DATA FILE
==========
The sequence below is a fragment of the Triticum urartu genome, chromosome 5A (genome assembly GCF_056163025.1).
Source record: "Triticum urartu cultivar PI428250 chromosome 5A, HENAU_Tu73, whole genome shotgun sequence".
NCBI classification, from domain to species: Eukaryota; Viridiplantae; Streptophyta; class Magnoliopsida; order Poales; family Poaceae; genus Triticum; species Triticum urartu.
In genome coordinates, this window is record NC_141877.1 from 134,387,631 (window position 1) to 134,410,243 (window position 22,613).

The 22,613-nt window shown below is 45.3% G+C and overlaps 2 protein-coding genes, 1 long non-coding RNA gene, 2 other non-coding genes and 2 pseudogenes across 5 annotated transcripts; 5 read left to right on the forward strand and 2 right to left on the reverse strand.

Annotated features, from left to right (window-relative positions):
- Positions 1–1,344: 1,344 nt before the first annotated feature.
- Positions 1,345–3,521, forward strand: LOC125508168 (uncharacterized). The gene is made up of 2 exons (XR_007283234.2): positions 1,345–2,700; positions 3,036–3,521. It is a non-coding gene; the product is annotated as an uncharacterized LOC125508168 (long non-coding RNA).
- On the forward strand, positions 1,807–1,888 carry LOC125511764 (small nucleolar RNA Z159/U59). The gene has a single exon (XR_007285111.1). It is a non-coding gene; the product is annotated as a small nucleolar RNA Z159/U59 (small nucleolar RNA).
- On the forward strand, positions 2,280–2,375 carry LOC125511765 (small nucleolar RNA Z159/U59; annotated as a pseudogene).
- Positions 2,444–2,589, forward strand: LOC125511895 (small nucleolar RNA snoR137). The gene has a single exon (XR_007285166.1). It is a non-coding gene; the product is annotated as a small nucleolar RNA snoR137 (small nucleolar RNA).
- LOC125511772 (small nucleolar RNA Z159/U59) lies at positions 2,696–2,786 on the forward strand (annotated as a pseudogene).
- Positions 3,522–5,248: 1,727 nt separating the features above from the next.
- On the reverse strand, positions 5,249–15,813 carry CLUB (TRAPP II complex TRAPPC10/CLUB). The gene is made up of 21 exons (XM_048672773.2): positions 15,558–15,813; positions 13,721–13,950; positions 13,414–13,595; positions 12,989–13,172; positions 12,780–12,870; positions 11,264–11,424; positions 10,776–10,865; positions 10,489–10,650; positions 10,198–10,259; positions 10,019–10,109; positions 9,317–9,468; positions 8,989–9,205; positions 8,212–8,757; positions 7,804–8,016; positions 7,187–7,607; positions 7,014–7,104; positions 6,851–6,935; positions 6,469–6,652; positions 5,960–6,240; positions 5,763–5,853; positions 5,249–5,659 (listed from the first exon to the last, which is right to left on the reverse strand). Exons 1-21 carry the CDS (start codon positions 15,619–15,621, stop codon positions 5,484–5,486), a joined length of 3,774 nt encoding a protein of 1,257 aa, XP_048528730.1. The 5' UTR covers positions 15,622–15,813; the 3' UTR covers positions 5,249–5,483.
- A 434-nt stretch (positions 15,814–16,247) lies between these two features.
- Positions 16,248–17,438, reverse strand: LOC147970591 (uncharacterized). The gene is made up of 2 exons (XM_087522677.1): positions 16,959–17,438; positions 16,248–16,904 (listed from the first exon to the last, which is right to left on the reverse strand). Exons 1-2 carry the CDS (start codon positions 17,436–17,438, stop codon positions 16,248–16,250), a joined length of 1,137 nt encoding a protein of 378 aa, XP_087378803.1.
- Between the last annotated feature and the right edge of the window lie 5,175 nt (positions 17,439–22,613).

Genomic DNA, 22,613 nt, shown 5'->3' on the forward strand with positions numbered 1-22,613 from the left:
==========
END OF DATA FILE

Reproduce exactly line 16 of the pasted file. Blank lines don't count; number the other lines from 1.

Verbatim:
- Positions 16,248–17,438, reverse strand: LOC147970591 (uncharacterized). The gene is made up of 2 exons (XM_087522677.1): positions 16,959–17,438; positions 16,248–16,904 (listed from the first exon to the last, which is right to left on the reverse strand). Exons 1-2 carry the CDS (start codon positions 17,436–17,438, stop codon positions 16,248–16,250), a joined length of 1,137 nt encoding a protein of 378 aa, XP_087378803.1.